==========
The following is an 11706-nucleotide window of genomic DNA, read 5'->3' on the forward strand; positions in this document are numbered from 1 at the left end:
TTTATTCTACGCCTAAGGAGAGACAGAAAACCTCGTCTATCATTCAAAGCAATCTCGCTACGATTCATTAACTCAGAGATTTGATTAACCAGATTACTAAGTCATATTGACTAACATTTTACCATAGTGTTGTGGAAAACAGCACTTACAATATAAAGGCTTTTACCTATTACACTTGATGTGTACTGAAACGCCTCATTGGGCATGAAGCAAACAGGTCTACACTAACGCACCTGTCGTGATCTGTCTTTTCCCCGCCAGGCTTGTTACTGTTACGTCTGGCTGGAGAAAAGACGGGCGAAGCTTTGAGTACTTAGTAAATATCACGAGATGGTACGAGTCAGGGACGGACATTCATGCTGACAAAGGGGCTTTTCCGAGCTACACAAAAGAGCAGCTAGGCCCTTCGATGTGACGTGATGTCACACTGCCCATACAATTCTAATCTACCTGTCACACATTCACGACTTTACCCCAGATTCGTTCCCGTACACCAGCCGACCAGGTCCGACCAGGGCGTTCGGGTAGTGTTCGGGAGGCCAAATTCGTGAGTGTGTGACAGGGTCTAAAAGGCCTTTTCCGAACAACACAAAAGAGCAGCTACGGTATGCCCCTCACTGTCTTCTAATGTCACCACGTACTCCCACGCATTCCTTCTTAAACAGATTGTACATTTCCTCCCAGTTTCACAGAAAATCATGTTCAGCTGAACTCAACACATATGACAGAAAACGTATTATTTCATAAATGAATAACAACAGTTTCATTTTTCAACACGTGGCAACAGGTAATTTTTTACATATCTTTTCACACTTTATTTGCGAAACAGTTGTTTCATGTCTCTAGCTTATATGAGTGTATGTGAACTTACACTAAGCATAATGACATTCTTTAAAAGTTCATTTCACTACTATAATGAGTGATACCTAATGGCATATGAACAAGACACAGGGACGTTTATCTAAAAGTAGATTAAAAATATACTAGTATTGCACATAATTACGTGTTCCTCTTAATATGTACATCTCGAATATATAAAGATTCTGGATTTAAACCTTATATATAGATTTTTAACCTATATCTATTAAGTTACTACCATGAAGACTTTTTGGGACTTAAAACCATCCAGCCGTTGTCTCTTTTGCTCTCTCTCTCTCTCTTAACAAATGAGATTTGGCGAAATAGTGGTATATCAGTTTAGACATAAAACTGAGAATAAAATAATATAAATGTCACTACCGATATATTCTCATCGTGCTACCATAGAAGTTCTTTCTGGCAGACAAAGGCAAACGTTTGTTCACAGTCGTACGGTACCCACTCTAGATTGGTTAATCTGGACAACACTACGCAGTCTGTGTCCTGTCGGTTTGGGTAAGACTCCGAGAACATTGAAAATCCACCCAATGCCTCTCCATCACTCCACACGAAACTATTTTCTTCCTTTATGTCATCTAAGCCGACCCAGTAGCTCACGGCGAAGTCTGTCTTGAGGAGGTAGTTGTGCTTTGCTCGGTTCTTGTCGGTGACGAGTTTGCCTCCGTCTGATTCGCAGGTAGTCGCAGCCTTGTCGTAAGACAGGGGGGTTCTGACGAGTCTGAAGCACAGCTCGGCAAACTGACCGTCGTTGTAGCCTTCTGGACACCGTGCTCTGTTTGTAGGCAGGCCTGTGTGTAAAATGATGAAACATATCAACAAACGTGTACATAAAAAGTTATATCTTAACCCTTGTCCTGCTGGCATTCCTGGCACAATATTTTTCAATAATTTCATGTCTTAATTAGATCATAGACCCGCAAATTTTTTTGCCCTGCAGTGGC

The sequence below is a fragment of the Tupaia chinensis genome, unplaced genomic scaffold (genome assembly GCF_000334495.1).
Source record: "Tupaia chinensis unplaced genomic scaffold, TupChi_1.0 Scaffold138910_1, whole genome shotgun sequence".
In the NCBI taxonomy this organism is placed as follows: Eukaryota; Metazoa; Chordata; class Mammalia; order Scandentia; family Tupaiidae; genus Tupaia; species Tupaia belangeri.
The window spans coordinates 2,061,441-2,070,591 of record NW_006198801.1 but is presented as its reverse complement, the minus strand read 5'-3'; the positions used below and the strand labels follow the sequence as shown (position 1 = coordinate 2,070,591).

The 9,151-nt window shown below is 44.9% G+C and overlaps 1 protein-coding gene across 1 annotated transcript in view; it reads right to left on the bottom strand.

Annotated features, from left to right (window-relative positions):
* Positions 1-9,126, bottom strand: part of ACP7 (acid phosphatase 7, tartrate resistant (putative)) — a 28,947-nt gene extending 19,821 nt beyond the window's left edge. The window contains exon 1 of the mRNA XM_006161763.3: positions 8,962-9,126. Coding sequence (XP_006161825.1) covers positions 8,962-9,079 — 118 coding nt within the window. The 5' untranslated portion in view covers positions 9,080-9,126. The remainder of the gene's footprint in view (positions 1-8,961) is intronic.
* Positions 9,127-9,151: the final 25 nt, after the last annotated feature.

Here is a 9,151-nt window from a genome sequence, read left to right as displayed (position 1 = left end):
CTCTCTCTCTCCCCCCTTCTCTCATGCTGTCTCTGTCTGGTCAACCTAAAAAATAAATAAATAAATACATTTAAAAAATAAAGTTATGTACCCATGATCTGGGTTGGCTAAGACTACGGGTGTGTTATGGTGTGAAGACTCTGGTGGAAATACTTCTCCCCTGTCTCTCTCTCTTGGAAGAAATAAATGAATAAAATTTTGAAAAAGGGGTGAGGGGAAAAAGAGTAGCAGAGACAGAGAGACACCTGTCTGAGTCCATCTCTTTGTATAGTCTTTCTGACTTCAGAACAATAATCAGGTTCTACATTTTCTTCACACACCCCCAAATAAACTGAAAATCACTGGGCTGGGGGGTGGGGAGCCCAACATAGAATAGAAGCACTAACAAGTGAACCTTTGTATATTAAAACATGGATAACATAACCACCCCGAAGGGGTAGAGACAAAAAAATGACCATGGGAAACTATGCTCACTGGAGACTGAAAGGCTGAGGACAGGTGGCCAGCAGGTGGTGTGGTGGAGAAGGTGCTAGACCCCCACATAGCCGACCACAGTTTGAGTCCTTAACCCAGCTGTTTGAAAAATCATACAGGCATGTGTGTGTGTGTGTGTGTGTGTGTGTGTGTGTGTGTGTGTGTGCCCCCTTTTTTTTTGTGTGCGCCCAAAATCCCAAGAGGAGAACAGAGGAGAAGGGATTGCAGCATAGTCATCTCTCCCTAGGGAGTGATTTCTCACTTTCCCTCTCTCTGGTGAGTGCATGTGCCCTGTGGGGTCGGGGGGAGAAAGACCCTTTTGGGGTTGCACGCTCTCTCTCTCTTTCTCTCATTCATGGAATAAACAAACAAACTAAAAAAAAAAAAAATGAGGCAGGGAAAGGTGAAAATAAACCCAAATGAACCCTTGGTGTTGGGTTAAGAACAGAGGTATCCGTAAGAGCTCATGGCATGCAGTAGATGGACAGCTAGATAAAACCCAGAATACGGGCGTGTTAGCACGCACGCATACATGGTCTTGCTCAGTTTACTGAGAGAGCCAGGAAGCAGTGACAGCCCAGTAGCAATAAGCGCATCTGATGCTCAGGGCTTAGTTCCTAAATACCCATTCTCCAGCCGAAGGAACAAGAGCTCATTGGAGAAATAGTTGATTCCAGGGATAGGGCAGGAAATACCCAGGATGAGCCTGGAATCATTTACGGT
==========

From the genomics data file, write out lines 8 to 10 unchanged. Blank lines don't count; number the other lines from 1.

Annotated features, from left to right (window-relative positions):
* Positions 1-9,126, bottom strand: part of ACP7 (acid phosphatase 7, tartrate resistant (putative)) — a 28,947-nt gene extending 19,821 nt beyond the window's left edge. The window contains exon 1 of the mRNA XM_006161763.3: positions 8,962-9,126. Coding sequence (XP_006161825.1) covers positions 8,962-9,079 — 118 coding nt within the window. The 5' untranslated portion in view covers positions 9,080-9,126. The remainder of the gene's footprint in view (positions 1-8,961) is intronic.
* Positions 9,127-9,151: the final 25 nt, after the last annotated feature.